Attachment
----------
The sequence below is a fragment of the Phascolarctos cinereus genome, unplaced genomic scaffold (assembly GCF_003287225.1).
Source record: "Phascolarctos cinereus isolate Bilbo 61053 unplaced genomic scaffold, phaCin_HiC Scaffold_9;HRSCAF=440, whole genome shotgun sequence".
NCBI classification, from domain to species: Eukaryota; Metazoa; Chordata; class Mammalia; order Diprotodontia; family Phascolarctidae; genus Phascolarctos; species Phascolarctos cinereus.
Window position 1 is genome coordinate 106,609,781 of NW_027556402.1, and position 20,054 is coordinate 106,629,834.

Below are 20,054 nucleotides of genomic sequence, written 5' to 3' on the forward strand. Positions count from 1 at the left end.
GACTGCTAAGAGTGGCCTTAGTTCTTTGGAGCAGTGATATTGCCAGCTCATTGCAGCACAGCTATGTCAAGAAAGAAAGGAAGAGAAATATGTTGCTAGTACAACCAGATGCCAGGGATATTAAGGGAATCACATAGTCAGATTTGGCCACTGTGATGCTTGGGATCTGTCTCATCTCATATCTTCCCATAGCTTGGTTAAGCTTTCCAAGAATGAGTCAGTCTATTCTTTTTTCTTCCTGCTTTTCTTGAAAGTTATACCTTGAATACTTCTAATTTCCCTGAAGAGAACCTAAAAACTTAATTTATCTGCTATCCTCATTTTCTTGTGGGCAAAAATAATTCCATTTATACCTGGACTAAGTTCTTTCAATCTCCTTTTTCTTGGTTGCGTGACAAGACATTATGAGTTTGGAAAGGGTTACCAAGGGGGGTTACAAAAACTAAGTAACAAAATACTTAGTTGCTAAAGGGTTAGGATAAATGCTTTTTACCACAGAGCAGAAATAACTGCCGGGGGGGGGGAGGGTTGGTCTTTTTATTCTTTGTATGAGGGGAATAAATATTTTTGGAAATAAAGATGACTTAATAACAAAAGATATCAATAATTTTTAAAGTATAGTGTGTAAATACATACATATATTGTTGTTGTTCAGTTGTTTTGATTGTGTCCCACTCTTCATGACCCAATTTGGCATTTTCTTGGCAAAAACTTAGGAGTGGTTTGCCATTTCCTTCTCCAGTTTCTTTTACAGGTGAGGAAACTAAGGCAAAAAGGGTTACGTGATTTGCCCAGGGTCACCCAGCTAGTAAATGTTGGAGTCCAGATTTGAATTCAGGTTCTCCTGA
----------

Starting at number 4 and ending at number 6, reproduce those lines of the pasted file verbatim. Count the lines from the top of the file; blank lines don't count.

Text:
Window position 1 is genome coordinate 106,609,781 of NW_027556402.1, and position 20,054 is coordinate 106,629,834.

Below are 20,054 nucleotides of genomic sequence, written 5' to 3' on the forward strand. Positions count from 1 at the left end.
GACTGCTAAGAGTGGCCTTAGTTCTTTGGAGCAGTGATATTGCCAGCTCATTGCAGCACAGCTATGTCAAGAAAGAAAGGAAGAGAAATATGTTGCTAGTACAACCAGATGCCAGGGATATTAAGGGAATCACATAGTCAGATTTGGCCACTGTGATGCTTGGGATCTGTCTCATCTCATATCTTCCCATAGCTTGGTTAAGCTTTCCAAGAATGAGTCAGTCTATTCTTTTTTCTTCCTGCTTTTCTTGAAAGTTATACCTTGAATACTTCTAATTTCCCTGAAGAGAACCTAAAAACTTAATTTATCTGCTATCCTCATTTTCTTGTGGGCAAAAATAATTCCATTTATACCTGGACTAAGTTCTTTCAATCTCCTTTTTCTTGGTTGCGTGACAAGACATTATGAGTTTGGAAAGGGTTACCAAGGGGGGTTACAAAAACTAAGTAACAAAATACTTAGTTGCTAAAGGGTTAGGATAAATGCTTTTTACCACAGAGCAGAAATAACTGCCGGGGGGGGGGAGGGTTGGTCTTTTTATTCTTTGTATGAGGGGAATAAATATTTTTGGAAATAAAGATGACTTAATAACAAAAGATATCAATAATTTTTAAAGTATAGTGTGTAAATACATACATATATTGTTGTTGTTCAGTTGTTTTGATTGTGTCCCACTCTTCATGACCCAATTTGGCATTTTCTTGGCAAAAACTTAGGAGTGGTTTGCCATTTCCTTCTCCAGTTTCTTTTACAGGTGAGGAAACTAAGGCAAAAAGGGTTACGTGATTTGCCCAGGGTCACCCAGCTAGTAAATGTTGGAGTCCAGATTTGAATTCAGGTTCTCCTGA